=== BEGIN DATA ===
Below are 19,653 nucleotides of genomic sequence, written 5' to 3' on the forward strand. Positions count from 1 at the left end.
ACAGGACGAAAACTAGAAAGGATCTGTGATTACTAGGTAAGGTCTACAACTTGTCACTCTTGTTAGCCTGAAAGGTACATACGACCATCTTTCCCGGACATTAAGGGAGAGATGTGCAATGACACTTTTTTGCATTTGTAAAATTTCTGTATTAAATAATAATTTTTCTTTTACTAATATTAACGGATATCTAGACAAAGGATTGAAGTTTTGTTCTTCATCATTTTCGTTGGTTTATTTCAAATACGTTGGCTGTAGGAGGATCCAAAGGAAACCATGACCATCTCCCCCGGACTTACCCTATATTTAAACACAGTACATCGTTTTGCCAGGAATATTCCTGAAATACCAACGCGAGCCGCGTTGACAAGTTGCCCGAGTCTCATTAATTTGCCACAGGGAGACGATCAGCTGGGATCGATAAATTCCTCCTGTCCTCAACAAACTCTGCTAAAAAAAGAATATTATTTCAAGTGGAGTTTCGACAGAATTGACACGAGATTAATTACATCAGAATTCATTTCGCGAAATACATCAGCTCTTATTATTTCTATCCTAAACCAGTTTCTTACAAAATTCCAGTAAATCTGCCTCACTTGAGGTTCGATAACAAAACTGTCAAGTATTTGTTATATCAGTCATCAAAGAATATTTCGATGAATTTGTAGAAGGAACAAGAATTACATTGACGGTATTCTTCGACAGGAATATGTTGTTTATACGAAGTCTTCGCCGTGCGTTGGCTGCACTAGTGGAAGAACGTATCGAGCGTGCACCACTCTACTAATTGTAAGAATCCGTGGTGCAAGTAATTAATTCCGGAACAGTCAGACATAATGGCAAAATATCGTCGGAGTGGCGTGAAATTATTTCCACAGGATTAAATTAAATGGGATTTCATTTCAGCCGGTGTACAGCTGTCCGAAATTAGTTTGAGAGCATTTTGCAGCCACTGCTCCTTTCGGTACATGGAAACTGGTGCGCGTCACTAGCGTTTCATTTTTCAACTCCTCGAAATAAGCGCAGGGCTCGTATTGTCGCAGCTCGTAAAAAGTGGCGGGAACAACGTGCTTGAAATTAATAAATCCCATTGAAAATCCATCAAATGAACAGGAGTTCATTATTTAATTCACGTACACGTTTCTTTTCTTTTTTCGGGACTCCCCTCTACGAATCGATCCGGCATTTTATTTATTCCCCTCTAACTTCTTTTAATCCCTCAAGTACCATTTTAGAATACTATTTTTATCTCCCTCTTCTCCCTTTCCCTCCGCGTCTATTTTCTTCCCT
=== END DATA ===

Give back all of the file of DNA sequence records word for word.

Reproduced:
Below are 19,653 nucleotides of genomic sequence, written 5' to 3' on the forward strand. Positions count from 1 at the left end.
ACAGGACGAAAACTAGAAAGGATCTGTGATTACTAGGTAAGGTCTACAACTTGTCACTCTTGTTAGCCTGAAAGGTACATACGACCATCTTTCCCGGACATTAAGGGAGAGATGTGCAATGACACTTTTTTGCATTTGTAAAATTTCTGTATTAAATAATAATTTTTCTTTTACTAATATTAACGGATATCTAGACAAAGGATTGAAGTTTTGTTCTTCATCATTTTCGTTGGTTTATTTCAAATACGTTGGCTGTAGGAGGATCCAAAGGAAACCATGACCATCTCCCCCGGACTTACCCTATATTTAAACACAGTACATCGTTTTGCCAGGAATATTCCTGAAATACCAACGCGAGCCGCGTTGACAAGTTGCCCGAGTCTCATTAATTTGCCACAGGGAGACGATCAGCTGGGATCGATAAATTCCTCCTGTCCTCAACAAACTCTGCTAAAAAAAGAATATTATTTCAAGTGGAGTTTCGACAGAATTGACACGAGATTAATTACATCAGAATTCATTTCGCGAAATACATCAGCTCTTATTATTTCTATCCTAAACCAGTTTCTTACAAAATTCCAGTAAATCTGCCTCACTTGAGGTTCGATAACAAAACTGTCAAGTATTTGTTATATCAGTCATCAAAGAATATTTCGATGAATTTGTAGAAGGAACAAGAATTACATTGACGGTATTCTTCGACAGGAATATGTTGTTTATACGAAGTCTTCGCCGTGCGTTGGCTGCACTAGTGGAAGAACGTATCGAGCGTGCACCACTCTACTAATTGTAAGAATCCGTGGTGCAAGTAATTAATTCCGGAACAGTCAGACATAATGGCAAAATATCGTCGGAGTGGCGTGAAATTATTTCCACAGGATTAAATTAAATGGGATTTCATTTCAGCCGGTGTACAGCTGTCCGAAATTAGTTTGAGAGCATTTTGCAGCCACTGCTCCTTTCGGTACATGGAAACTGGTGCGCGTCACTAGCGTTTCATTTTTCAACTCCTCGAAATAAGCGCAGGGCTCGTATTGTCGCAGCTCGTAAAAAGTGGCGGGAACAACGTGCTTGAAATTAATAAATCCCATTGAAAATCCATCAAATGAACAGGAGTTCATTATTTAATTCACGTACACGTTTCTTTTCTTTTTTCGGGACTCCCCTCTACGAATCGATCCGGCATTTTATTTATTCCCCTCTAACTTCTTTTAATCCCTCAAGTACCATTTTAGAATACTATTTTTATCTCCCTCTTCTCCCTTTCCCTCCGCGTCTATTTTCTTCCCT